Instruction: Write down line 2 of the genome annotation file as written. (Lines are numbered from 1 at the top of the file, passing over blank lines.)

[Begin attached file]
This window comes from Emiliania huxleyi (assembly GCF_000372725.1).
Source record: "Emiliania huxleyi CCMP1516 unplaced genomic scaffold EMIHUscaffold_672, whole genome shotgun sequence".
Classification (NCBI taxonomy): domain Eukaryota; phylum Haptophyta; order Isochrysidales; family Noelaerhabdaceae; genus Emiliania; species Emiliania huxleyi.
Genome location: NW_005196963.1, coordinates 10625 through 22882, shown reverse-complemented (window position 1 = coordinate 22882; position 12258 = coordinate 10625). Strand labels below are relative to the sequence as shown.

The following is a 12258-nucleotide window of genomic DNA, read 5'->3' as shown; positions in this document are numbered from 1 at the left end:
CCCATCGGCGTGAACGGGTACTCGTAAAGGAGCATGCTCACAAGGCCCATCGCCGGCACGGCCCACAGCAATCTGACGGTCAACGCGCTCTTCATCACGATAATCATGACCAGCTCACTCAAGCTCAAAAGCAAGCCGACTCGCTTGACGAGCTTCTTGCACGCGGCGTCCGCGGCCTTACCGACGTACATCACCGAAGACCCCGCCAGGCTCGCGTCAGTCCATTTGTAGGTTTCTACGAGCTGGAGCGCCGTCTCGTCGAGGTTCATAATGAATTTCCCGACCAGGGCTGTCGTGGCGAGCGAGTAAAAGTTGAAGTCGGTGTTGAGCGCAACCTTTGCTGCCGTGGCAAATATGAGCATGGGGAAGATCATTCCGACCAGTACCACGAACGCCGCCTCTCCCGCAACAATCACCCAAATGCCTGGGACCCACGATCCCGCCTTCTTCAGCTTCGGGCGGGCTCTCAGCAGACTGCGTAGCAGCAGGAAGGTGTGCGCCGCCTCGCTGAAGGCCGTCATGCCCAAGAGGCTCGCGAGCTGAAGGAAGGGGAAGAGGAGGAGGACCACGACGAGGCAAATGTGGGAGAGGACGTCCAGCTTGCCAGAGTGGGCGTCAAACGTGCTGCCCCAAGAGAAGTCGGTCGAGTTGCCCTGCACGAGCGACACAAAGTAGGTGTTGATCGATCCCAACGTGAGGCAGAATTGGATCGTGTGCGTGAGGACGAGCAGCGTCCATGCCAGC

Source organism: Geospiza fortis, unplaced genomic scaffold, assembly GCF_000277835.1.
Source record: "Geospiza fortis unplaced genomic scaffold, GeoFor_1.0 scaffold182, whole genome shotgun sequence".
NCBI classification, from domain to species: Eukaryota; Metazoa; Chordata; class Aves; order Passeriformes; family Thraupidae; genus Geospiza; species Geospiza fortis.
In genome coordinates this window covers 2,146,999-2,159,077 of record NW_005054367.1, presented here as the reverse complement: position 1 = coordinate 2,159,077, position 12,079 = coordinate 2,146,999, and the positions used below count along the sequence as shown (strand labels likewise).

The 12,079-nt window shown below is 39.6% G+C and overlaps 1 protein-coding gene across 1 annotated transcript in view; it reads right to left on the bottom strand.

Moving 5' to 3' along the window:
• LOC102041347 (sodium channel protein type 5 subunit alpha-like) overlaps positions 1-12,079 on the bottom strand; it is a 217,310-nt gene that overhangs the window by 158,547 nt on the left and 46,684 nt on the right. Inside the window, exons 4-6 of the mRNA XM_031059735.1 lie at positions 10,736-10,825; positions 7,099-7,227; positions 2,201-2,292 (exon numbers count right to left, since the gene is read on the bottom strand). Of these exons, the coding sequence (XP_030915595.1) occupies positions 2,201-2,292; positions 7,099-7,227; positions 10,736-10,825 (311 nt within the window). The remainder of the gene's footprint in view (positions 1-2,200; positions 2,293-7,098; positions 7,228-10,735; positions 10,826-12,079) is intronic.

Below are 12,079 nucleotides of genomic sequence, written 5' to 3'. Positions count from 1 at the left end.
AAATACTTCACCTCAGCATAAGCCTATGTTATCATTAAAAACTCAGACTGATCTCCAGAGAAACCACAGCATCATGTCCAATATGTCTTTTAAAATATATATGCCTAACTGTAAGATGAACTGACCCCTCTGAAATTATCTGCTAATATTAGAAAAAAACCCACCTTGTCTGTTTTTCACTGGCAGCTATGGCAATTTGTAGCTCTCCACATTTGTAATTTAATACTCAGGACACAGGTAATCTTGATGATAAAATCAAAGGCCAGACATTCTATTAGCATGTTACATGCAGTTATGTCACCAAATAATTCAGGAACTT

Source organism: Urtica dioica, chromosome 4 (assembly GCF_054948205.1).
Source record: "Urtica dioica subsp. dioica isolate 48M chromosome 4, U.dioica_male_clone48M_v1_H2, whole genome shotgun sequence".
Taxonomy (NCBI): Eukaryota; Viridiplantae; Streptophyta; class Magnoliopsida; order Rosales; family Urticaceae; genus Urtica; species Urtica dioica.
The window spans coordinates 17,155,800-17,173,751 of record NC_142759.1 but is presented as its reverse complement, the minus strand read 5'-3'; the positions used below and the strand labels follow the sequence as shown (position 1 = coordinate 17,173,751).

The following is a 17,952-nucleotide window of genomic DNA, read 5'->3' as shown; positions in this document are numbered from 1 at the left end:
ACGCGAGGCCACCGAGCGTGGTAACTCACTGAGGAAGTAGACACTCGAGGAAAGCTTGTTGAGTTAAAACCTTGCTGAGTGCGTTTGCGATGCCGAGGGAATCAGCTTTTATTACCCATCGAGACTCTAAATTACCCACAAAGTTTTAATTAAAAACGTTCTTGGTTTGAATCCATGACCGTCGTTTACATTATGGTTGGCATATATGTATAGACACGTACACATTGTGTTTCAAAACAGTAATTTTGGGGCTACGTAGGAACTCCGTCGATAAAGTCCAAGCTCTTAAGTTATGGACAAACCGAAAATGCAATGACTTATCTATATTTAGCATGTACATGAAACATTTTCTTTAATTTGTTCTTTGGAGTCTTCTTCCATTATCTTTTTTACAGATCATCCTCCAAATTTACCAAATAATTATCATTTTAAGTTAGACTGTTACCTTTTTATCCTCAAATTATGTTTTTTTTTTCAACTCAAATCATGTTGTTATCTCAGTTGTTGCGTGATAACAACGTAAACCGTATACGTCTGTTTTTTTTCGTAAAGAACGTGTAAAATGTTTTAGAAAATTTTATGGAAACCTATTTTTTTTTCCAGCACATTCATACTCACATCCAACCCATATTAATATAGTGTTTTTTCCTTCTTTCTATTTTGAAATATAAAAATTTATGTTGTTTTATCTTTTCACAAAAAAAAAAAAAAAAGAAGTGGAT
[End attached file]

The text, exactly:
Source record: "Emiliania huxleyi CCMP1516 unplaced genomic scaffold EMIHUscaffold_672, whole genome shotgun sequence".